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[vox-tech] unions
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[vox-tech] unions



Date: Mon, 27 Aug 2001 20:48:12 -0700 (PDT)
From: Jeff Newmiller <jdnewmil@dcn.davis.ca.us>
To: vox@franz.mother.com
Subject: Re: [vox] [OT] unions

On Mon, 27 Aug 2001, Christine Scobee wrote:

> Unions:
> 
> 1) I read these posts, but I don't quite get what the "computer" union is.
> Does anyone want to have a shot at explaining it to a non-technical
> person?

The only difference between a non-technical person and a technical person
is that the technical person will pay attention to an explanation that
introduces new jargon.

Are you still listening? :)

In a programming language, we use names for groups of bits in
memory.  From the perspective of a userland computer program, memory is
just a big long line of bytes, each distinguished from the others by its
"position" in the line.  (This position is called an "address".)

So we have something like:

    |   |
    +---+
    | 4 | 20005
    +---+
    |255| 20004
    +---+
    | 48| 20003
    +---+
    | 48| 20002
    +---+
    | 48| 20001
    +---+
    | 50| 20000
    +---+
    |   |

In most current operating systems, the default size of an integer is four
bytes.  Addresses 20000 through 20003 could together hold one integer,
that the C programming language might let you refer to as x.  (In this
case, a PC would interpret the value as 48 * 256^3 + 48 * 256^2 + 48 * 256
+ 50 = 808464434, ignoring potential issues of negative sign. A byte can
hold at most 255.)  So we could write,

  int x;   /* tell the computer to set aside some memory for an integer */

  x = 808464434;

to force the program to put those bits there.

But what if we wrote a different program, that regarded those four bytes
as characters? In ASCII, 48='0' and 50='2', so we might regard them as the
four characters '2000'.  In that program, we might regard those bytes as
an array of four bytes:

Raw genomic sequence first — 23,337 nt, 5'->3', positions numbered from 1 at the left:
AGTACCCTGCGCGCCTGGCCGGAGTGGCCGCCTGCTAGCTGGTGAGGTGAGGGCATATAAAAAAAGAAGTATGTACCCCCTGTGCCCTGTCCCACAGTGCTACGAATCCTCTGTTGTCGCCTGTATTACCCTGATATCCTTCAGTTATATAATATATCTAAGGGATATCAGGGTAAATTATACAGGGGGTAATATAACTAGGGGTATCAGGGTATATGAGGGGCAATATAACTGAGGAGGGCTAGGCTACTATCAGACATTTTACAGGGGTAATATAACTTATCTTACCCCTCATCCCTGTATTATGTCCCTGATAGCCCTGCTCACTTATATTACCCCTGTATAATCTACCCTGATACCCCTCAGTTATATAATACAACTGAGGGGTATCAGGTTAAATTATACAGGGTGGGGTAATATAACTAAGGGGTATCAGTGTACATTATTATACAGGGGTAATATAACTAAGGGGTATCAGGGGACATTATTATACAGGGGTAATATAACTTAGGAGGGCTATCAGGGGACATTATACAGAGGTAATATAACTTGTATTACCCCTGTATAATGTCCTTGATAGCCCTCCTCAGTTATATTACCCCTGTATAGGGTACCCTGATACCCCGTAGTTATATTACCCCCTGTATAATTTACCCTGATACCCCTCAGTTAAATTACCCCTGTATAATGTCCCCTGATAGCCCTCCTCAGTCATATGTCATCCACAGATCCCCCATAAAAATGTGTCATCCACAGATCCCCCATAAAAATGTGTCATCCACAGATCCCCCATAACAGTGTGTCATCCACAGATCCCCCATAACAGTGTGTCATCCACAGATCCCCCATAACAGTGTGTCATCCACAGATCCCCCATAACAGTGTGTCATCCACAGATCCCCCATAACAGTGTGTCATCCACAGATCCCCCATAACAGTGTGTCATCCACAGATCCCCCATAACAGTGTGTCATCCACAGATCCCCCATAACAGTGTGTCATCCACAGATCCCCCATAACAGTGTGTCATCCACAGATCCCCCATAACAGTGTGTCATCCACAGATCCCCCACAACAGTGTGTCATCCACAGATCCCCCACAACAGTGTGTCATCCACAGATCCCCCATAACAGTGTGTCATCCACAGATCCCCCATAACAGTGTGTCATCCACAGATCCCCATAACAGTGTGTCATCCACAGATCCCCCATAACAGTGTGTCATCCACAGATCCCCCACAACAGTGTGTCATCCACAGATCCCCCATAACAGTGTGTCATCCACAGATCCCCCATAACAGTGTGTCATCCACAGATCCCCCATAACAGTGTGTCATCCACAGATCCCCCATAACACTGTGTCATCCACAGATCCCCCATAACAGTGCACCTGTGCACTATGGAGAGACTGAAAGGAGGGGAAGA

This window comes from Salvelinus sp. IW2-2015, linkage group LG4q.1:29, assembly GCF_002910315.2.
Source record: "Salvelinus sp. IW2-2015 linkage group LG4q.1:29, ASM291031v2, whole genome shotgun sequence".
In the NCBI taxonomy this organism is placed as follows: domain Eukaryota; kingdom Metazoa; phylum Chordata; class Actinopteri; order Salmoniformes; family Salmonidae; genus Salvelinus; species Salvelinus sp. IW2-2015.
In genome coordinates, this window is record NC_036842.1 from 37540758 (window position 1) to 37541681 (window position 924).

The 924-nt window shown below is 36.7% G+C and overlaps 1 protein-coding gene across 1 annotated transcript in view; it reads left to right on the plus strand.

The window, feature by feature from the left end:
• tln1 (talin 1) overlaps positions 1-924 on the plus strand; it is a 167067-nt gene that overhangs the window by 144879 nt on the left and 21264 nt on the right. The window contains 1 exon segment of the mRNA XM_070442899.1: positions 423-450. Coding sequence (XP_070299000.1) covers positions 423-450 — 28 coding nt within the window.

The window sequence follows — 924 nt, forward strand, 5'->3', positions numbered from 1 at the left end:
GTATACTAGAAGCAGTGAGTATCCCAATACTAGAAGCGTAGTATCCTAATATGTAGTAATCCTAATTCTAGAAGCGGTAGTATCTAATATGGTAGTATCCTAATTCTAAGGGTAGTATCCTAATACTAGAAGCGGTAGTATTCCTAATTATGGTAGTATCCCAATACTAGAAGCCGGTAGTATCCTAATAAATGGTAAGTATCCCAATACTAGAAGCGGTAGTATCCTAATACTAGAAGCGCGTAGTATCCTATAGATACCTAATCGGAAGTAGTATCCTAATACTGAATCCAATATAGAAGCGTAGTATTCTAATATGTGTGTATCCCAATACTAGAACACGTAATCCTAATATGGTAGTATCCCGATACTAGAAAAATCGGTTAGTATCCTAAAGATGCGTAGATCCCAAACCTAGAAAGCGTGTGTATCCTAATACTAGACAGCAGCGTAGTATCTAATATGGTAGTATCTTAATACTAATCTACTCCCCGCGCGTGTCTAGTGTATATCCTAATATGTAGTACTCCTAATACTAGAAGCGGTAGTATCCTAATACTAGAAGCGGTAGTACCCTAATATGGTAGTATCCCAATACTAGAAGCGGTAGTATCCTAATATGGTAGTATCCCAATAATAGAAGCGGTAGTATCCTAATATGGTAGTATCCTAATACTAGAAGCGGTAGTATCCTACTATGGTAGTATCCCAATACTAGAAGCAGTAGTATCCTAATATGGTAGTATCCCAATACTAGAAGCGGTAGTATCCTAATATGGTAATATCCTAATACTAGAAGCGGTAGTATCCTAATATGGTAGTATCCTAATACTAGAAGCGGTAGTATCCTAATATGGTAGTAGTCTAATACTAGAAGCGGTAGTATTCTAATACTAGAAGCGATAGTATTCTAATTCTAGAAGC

unsigned char a[ 4 ];

  a[ 0 ] = '2';
  a[ 1 ] = '0';  /* one byte beyond the '2' */
  a[ 2 ] = '0';  /* two bytes beyond the '2' */
  a[ 3 ] = '0';  /* three bytes beyond the '2' */

and achieve the same resulting pattern of bits in memory.  Which approach
is better depends on what you are trying to accomplish.  If you want to
keep printable characters in mind, the latter approach is better, but if
numbers are all you (the programmer) are thinking about, then the first
approach makes more sense.  Writing "x = 808464434" when you want the
computer to remember '2000' is an extremely un-obvious thing to do (and a
nasty way to make sure you are the only person who understands the
program).  Nevertheless, if you are doing mathematical calculations in
which 808464434 plays a special part, using code that puts four characters
in memory is just as un-obvious.

A union lets us overlay these two meanings in the same program:

  union {
     int x;
     unsigned char a[ 4 ];
  } u;

  u.x = 808464434; /* treat u like an integer */
  /* now print it out byte-by-byte as characters */
  printf( "%c%c%c%c\n", u.a[ 0 ], u.a[ 1 ], u.a[ 2 ], u.a[ 3 ] );

Whether you choose to actually view the same bytes as different data
types, or simply keep track of whether they represent an integer or a
group of four characters at any given time depends on the purpose you had
in mind for doing this at all.  I have shown how numbers can be
"re-interpreted" as desired, but various details of how this works depend
on which compilers or processor is being used, so changing your mind in
the middle is not "portable". (That does not make it unuseful.)

Scripting languages like Perl, which allow you to ignore whether a
variable contains a string or a number in most cases, use unions
internally to represent these "flexible" data types.  They manage to do
this "portably" by keeping track of which data type was last used to store
data in that memory, and automatically converting between types in a
"sensible" way as needed.  For example, a Perl variable might hold the
four characters '2000', but when you add one to it, it will automatically
recognize that this is a string of human-readable digits, and convert them
internally to an integer using the four bytes 208, 7, 0, and 0, with which
the processor is designed to efficiently do integer math.  (Similar logic
handles floating point numbers, and later the need to convert back to
strings of characteers.) It takes some sophisticated programming under the
covers, using unions, to let people think in fairly high-level terms about
solving their problems without getting bogged down keeping track of how
the bits are organized yet still keeping the computer working reasonably
efficiently.


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